It’s impossible to imagine where contemporary music would be if it weren’t for church choirs. Their melodic and harmonic sounds as they chant and sing together essentially laid the foundation for everything we listen to today.
“There is something very beautiful about it,” Ken Dyer, choirmaster at the Church of the Ascension in Rockville Centre, said. “If you think about it, music history is all bound up in church music.”
Dyer, 61, has led the Episcopal church choir for the past 25 years and has established a repertoire ranging from classical works by composers such as Bach to the hymns, spirituals and choral compositions of the 20th century.
Dyer grew up in West Islip, and at 13 he began taking piano lessons. Then, one day while he was sitting in Our Lady of Lourdes Catholic Church following Mass, he decided to get up and start playing. “The next thing I knew, there was someone standing next to me,” he recalled. “That’s when the organist offered me a job.”
Dyer was 16 when he was hired to play one Mass a week at the West Islip church. Although he left the parish to study theology at St. John’s University in Queens, the passion he felt for music never waned. While at St. John’s he worked as an organist at Our Lady of Grace in West Babylon, performing seven Masses on the weekends.
“That was a lot,” Dyer said, “but it provided me with good experience and helped put me through college.”
He had a number of other jobs along the way, and in the 1980s he had his first experience with an Episcopalian congregation in Kew Gardens.
Dyer had initially set out to become a priest, and joined a seminary, but quickly realized that he wasn’t cut out for the life of the cloth. Then he realized that he could make music his career instead of just doing it on the side. So he enrolled at the Copland School of Music at Queens College, where he earned a degree in music education. He also received a master’s in urban and multicultural education from the College of Mount St. Vincent.
He went on to work as an educator, teaching chorus to students in Brooklyn for 25 years before retiring from the profession. And over the years, he performed at a variety of churches — Lutheran, Christian Scientist and Catholic.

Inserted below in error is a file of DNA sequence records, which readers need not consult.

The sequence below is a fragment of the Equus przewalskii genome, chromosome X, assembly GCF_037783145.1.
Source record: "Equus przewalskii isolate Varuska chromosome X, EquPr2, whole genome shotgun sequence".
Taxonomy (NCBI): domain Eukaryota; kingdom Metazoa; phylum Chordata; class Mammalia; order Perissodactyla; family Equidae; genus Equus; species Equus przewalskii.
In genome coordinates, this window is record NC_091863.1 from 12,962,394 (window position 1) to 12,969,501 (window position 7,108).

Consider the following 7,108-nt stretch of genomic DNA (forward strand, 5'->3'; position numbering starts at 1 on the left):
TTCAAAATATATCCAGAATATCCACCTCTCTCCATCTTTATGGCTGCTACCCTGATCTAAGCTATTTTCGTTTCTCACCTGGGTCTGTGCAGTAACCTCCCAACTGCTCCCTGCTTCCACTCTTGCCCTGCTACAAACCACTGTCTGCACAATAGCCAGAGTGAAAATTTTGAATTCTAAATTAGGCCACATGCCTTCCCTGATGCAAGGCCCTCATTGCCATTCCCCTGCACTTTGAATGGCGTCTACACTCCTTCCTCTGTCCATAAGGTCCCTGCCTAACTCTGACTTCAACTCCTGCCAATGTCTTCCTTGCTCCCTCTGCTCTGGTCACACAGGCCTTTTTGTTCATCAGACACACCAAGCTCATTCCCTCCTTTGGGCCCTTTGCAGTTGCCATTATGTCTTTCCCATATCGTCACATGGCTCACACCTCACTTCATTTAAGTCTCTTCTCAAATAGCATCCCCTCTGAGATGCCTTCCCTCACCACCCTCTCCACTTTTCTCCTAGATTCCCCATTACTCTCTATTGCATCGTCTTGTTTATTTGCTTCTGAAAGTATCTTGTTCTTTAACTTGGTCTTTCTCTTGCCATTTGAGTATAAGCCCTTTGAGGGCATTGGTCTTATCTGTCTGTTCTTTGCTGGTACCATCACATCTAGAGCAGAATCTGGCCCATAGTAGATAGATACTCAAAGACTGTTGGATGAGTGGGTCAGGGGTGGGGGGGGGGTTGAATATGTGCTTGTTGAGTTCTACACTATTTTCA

In Queens, Dyer became friends with a priest in Woodhaven, and regularly substituted for his organ player. After the priest left to join the Church of the Ascension in Rockville Centre, he kept in touch with Dyer. “He kept saying to me, since the minute he left, that he wanted me to come out here,” Dyer said.
As soon as the opportunity arose, he was offered the job as the church’s choirmaster. “And here I’ve been for 25 years now,” he said. “I love it here so much. I guess that’s why I’ve stayed through three rectors and various interims.”
When he arrived on Sept. 1, 1998, Dyer recounted, he was intimidated. Unlike the parish in Kew Gardens, which had a choir of only six people, the Church of the Ascension had 12, and most of them could read music and were used to a higher standard of performance. “But I came to see that I had a role here,” Dyer said, “and that I had something to bring to the table.”
In addition to his duties as choirmaster, he has also composed and arranged his own music for the choir, which it occasionally performs.
Dyer said that what he values most about his job is the people he gets to work with every week. “There is something really wonderful about coming together and singing that is unlike anything else,” he said.
He describes the choir as being like a big, dysfunctional family. Sometimes there are disagreements, but that’s to be expected with any group of talented people who work together so closely, so often.
You also never know whom you might meet in rehearsals. In Dyer’s case, it was his future husband, Ken Mensing, who joined the choir around the same time. The couple have been happily married for 22 years.
“There are only a handful of people that are still in (the choir) from when I started,” Dyer said. “There’ve been a lot of changes over the years.”
The biggest change took place in March 2020, at the start of the pandemic. Dyer said it was the first time in as long as he can remember that the church was closed. “I went months without playing the organ or directing the choir,” he said. “We did the best we could, but now things are back to normal and the church itself has not recovered completely.”
Since the extended absence, attendance at the church has diminished.
But, asked about the future of its music program, Dyer said he planned to continue his work as a choirmaster for the next five to 10 years before he considers retirement. He doesn’t plan to be performing when he’s 80, he said, but he added that he was concerned that it’s become more difficult to persuade members of younger generations to commit to dedicating the time. Still, he is confident that the music program will continue long into the future.
“I hope there will be a resurgence in church music,” Dyer said. “Right now we have a young man who is about 9 or 10 who plays the piano for us occasionally, and he’s very good. So there is hope.”